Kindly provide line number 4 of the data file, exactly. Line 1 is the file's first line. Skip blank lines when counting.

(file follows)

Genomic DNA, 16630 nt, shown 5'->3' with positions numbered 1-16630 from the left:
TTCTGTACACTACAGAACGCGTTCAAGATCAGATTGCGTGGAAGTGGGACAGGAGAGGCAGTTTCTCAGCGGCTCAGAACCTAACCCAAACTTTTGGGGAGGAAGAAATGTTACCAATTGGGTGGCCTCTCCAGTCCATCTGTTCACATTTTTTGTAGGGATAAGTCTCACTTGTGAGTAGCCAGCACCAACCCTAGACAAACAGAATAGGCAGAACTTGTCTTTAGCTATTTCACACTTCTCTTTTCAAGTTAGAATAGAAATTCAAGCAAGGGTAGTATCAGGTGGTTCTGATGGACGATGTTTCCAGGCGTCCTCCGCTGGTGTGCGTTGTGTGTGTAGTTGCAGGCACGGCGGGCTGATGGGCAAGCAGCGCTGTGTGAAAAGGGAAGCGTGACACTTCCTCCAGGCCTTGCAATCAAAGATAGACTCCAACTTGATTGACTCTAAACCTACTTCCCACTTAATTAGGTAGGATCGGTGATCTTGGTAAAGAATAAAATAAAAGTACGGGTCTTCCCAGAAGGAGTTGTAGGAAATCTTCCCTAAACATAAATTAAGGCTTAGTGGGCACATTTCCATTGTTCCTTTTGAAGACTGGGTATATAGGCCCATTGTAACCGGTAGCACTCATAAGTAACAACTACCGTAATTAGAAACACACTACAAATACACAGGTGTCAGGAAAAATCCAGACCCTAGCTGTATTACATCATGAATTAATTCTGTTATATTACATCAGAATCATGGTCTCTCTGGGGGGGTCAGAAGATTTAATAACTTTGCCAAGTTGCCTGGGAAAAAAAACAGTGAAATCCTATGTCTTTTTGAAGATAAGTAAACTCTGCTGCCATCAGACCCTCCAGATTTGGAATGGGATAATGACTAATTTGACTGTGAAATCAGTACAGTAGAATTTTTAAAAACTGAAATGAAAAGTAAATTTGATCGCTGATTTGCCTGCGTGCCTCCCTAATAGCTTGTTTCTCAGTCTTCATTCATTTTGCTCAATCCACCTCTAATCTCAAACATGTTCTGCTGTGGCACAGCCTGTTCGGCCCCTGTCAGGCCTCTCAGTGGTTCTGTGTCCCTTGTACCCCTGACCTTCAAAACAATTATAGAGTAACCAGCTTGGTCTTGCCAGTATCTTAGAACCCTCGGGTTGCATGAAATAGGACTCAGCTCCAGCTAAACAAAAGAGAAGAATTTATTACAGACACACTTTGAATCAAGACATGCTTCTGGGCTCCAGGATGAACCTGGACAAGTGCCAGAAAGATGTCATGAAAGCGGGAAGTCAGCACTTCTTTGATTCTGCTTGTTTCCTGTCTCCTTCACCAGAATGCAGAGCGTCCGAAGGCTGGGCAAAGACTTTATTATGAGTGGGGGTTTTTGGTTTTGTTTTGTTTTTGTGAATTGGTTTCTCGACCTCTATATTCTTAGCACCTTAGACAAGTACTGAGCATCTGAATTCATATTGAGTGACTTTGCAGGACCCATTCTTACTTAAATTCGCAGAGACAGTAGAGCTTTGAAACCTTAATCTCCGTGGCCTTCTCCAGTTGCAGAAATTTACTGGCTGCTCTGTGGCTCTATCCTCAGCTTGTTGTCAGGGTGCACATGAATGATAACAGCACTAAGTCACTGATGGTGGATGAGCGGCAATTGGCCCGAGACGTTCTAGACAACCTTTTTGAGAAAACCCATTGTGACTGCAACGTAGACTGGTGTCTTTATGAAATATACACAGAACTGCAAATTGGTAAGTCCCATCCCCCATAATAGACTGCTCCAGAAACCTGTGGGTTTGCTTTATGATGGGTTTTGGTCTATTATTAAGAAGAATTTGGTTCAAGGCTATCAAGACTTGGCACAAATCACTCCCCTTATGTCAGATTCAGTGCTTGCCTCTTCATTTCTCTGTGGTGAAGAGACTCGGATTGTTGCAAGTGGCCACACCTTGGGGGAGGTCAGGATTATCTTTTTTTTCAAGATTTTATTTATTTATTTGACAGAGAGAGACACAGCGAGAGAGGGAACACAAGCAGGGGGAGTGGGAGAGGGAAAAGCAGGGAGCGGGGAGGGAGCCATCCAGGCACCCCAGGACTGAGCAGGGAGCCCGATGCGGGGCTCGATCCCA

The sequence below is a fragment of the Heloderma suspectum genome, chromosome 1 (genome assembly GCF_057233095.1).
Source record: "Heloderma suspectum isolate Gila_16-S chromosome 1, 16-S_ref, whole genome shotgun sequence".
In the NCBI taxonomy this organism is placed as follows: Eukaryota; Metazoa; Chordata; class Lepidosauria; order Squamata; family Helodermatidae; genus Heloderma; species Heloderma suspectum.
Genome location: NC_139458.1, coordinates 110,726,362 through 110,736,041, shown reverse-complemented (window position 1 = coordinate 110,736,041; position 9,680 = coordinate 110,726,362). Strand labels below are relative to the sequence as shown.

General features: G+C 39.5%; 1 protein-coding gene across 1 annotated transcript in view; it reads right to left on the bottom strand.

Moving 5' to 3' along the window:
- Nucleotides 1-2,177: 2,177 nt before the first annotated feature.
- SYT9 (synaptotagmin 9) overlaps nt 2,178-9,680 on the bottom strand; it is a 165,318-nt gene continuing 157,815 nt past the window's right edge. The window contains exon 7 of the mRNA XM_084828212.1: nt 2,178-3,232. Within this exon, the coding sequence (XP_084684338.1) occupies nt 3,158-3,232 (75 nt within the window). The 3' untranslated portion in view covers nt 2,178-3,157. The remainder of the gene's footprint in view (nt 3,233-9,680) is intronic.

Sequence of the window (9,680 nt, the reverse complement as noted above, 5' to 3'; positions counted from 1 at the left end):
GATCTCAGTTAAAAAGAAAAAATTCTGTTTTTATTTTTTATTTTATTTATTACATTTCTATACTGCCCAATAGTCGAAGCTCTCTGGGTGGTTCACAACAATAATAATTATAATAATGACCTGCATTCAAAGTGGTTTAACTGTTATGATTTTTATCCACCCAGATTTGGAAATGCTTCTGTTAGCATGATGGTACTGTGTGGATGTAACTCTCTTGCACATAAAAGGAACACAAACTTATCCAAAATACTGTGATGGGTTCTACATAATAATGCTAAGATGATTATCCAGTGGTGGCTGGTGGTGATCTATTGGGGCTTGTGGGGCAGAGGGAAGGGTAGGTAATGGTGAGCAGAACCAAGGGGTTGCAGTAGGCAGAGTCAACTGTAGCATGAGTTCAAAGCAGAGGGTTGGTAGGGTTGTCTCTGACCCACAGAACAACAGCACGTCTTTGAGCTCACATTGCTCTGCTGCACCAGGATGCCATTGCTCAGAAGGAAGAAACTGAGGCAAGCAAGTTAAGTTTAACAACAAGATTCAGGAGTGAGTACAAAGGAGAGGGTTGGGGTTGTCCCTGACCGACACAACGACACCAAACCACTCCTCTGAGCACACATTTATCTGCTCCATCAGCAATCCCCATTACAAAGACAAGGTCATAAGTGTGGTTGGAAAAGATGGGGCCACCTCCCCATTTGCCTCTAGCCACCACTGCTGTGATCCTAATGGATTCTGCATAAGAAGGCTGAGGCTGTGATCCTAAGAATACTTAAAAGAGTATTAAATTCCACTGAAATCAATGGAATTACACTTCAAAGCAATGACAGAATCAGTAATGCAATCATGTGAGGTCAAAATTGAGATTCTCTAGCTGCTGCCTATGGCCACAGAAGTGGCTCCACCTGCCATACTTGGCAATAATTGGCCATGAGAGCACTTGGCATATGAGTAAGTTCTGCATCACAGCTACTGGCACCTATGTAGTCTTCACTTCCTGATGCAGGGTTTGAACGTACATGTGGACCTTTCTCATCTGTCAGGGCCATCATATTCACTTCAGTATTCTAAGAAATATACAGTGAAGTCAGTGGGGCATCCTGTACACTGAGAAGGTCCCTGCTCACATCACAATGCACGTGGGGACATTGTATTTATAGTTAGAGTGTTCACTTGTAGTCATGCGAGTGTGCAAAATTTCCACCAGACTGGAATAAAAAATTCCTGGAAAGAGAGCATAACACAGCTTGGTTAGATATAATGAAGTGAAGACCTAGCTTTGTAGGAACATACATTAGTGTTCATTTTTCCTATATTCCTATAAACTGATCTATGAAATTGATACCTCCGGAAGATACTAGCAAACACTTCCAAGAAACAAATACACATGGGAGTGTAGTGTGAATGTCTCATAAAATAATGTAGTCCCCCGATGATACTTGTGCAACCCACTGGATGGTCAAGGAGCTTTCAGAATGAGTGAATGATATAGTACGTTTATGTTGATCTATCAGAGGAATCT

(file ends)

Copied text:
Source record: "Heloderma suspectum isolate Gila_16-S chromosome 1, 16-S_ref, whole genome shotgun sequence".